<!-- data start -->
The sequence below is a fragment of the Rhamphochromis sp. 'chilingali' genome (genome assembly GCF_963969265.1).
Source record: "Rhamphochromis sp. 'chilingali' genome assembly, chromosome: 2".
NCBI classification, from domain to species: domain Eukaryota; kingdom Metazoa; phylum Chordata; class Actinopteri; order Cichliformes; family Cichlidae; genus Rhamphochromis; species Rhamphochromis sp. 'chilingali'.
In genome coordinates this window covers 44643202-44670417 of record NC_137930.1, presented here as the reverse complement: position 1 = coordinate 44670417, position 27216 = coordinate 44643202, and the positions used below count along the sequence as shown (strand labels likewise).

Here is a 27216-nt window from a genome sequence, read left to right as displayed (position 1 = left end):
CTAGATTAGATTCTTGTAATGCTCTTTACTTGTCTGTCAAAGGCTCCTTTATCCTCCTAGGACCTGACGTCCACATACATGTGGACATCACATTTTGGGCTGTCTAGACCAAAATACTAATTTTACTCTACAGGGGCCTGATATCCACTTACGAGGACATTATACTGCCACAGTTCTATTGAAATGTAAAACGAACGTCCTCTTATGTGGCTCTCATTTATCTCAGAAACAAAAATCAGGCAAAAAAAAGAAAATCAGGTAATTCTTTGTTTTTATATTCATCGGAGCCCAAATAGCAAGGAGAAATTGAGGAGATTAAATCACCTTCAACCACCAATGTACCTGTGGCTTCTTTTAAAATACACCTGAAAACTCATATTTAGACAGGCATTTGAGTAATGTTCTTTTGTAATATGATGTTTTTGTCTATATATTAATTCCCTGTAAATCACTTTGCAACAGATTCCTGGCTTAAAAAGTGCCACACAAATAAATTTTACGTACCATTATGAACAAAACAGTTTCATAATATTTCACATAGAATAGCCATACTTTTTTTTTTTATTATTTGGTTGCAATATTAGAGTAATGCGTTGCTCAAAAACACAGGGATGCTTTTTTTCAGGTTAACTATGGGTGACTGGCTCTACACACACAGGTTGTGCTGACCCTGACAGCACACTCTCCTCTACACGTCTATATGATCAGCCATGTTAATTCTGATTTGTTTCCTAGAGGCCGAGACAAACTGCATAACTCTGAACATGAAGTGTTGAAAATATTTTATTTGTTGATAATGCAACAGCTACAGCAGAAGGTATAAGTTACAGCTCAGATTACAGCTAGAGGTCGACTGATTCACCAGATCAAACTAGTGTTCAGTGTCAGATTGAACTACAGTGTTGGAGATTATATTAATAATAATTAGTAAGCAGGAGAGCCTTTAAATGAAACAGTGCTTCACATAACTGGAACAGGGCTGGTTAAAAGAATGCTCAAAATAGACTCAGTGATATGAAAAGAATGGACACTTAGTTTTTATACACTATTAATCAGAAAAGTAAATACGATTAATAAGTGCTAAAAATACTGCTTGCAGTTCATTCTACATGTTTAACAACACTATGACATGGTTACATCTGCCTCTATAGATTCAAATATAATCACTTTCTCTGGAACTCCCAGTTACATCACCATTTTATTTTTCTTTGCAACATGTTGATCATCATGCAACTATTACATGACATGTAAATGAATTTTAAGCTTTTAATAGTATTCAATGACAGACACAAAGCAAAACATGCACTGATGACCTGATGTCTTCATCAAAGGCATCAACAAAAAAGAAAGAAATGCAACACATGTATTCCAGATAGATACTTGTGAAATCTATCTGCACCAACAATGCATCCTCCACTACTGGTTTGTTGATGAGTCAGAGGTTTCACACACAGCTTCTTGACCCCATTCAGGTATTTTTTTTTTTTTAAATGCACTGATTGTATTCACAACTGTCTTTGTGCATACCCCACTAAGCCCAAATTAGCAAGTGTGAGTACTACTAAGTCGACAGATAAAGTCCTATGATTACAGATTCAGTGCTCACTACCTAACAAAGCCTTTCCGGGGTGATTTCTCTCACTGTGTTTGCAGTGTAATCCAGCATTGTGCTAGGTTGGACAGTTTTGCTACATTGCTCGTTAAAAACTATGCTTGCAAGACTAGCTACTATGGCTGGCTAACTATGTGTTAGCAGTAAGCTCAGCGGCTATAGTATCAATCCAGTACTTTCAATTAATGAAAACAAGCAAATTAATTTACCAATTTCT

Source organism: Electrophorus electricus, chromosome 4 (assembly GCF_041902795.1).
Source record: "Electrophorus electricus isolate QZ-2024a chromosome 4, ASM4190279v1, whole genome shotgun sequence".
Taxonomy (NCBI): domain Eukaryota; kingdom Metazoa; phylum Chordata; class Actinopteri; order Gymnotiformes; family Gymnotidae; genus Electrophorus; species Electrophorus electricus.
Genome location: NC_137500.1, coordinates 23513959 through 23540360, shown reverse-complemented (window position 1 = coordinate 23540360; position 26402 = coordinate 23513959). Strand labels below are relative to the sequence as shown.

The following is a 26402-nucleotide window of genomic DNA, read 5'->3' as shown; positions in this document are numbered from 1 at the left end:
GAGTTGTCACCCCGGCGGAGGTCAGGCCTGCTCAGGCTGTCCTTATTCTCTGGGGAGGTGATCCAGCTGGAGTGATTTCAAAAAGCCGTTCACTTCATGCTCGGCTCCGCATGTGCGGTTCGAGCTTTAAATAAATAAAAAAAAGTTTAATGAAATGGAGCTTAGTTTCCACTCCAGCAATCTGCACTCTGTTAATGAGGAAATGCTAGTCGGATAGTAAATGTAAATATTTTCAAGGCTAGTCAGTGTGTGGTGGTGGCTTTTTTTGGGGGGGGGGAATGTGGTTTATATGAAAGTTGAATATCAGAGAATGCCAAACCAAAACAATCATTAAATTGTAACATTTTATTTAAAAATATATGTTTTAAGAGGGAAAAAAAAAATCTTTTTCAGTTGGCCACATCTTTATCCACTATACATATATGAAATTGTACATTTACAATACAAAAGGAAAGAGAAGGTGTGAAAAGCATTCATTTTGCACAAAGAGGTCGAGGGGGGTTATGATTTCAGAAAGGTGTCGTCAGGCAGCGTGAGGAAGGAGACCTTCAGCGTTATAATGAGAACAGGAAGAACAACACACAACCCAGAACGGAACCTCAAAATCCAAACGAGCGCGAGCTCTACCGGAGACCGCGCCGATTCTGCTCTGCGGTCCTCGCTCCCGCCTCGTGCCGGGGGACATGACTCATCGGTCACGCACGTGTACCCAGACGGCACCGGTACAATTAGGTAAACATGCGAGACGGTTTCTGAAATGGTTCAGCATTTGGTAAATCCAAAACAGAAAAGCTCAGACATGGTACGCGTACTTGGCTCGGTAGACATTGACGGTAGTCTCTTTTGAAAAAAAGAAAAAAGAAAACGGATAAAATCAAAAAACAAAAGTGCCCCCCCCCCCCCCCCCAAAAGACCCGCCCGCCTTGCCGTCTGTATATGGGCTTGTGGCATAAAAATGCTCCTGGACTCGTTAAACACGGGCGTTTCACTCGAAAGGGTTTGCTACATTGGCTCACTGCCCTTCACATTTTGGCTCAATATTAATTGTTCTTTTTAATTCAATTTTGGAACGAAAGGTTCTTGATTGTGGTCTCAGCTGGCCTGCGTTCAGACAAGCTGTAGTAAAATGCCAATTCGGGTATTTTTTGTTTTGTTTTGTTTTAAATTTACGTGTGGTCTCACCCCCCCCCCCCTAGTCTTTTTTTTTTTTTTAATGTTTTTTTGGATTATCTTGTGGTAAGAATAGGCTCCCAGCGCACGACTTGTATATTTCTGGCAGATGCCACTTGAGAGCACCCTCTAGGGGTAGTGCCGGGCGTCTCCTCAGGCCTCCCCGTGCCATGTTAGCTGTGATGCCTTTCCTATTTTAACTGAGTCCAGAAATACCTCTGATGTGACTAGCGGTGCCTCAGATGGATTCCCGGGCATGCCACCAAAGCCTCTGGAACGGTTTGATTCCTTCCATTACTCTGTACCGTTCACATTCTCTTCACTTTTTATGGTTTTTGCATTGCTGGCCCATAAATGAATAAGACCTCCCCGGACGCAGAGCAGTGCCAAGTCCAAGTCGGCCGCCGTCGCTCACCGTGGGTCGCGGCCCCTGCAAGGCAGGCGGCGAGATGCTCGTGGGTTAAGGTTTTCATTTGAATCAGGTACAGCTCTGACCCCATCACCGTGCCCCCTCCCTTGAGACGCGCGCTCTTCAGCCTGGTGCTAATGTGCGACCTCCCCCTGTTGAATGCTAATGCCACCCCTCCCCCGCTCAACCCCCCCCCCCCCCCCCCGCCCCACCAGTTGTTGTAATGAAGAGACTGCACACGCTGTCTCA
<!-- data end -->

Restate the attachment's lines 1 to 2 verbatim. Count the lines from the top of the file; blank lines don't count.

The sequence below is a fragment of the Rhamphochromis sp. 'chilingali' genome (genome assembly GCF_963969265.1).
Source record: "Rhamphochromis sp. 'chilingali' genome assembly, chromosome: 2".